MADISON, Wis. — Expect Apple to beat Google to the punch by unveiling its Internet of Things (IoT) strategy on its home front at Apple's Worldwide Developer Conference next week in San Francisco.
Apple will lay out a plan to connect a plethora of IoT devices -- light bulbs, thermostats, door locks, washing machines, refrigerators -- with iPhone. Apple's iPhone will serve as a screen to set up each of these IoT devices (since some of them are physically too small to have a screen of their own) and automatically connect them to the home network, after which the iPhone becomes the smart home's all-purpose remote control.
EE Times has learned that the key to its execution is a wireless chip -- WiFi, Bluetooth, or Zigbee -- and an MCU, combined with a piece of software that allows each IoT device to be certified as an MFi (Made For iPhone/iPad/iPod) device.
The beauty of the scheme is twofold.
First, it's simple. Consumers no longer need to worry about setting up from scratch a home network of their own. They don't have to think about a hub or which devices may or may not work on their network. They can simply hunt for the MFi label on home appliances and IoT gadgets in the home or at the store. This will assure that they can set up their own smart home and control it from an iOS device.
Second, it's inclusive. There's no need for Apple to build its own refrigerator or thermostat to realize Apple's smart home dream. Nor does Apple need to talk every home appliance or IoT device vendor into using a special software-based automation layer controlled by Apple. All Apple asks is to have each device MFi certified.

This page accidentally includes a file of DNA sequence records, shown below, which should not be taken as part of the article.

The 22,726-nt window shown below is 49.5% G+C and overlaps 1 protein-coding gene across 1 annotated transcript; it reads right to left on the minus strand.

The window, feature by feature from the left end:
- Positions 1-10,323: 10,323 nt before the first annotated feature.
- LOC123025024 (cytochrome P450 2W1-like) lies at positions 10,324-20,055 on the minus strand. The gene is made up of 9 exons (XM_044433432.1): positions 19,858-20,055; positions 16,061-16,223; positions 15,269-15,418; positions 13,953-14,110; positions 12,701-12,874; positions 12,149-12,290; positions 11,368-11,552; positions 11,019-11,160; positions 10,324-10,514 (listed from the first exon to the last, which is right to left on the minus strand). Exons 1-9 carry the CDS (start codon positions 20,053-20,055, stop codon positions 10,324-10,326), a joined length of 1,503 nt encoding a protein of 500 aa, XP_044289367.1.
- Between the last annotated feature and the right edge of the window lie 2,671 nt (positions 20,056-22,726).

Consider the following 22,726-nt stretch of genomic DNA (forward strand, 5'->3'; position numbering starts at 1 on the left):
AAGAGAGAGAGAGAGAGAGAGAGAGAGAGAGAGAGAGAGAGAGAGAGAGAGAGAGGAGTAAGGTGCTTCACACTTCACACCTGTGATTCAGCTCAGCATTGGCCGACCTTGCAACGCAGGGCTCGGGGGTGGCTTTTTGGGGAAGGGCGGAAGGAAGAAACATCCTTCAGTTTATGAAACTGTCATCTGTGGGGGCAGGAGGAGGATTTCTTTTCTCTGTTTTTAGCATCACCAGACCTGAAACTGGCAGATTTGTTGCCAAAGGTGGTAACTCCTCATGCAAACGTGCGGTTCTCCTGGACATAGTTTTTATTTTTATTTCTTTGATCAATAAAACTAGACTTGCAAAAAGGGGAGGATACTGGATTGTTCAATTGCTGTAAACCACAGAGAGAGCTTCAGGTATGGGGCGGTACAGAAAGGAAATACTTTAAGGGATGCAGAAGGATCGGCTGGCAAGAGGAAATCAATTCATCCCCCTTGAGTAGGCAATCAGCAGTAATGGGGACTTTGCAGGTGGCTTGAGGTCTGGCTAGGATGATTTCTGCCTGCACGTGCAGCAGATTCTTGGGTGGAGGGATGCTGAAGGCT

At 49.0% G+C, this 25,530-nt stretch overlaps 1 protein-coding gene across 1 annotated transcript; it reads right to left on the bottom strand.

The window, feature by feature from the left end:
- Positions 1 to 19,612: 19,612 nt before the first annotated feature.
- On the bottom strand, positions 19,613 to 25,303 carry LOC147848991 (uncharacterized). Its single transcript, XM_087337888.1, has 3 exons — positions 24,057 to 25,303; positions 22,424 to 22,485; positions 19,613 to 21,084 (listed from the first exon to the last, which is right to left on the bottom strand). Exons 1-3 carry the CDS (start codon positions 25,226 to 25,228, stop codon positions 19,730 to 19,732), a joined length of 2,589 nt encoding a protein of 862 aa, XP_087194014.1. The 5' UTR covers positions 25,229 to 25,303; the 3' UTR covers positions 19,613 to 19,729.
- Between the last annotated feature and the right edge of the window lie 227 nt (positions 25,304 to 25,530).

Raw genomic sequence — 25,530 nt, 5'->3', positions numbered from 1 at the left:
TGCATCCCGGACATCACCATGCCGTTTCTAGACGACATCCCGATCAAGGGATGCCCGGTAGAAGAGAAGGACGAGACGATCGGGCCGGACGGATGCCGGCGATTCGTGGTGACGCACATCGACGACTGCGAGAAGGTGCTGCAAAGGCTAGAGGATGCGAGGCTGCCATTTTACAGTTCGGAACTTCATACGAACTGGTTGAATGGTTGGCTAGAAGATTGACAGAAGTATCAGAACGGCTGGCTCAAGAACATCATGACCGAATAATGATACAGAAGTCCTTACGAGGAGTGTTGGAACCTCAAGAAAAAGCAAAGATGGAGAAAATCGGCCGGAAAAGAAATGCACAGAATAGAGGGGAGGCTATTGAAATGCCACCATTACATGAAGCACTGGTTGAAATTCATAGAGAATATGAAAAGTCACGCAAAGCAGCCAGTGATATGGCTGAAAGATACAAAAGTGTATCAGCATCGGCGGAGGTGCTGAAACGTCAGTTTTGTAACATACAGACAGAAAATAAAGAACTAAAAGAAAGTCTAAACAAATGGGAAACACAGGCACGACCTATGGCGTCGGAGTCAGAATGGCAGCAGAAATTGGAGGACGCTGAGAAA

The simple connectivity function and MFi certification embedded in each IoT device will do the job of setting up the smart home to be controlled by an iOS device.
In contrast, sure, Google already owns Nest thermostats, but Google's Android OS isn't anywhere close to pulling off a similar smart home network scheme by using an Android phone. Android has no equivalent to MFi. Without it, the Android ecosystem, for now, is running the risk of building a fragmented smart home. Samsung does one thing, while LG does another -- that sort of thing.
The MFi scheme would place no limits to what sort of wireless connectivity needs to be used for each IoT device. If it is a door lock, it probably makes sense to use Bluetooth Smart. For a washing machine -- or any other appliance plugged into a wall -- adding WiFi enables each one to communicate with cloud services through the home network, sending an alert if it breaks down. If light bulbs are set up as part of the network, ZigBee would be the choice of wireless technology.
Earlier this week, the Financial Times broke a story headlined "Apple sees the light in push for Jetsons-style home automation." EE Times has independently verified what are likely to become the building blocks for Apple's smart home plan by speaking to industry sources, although they declined to give their names.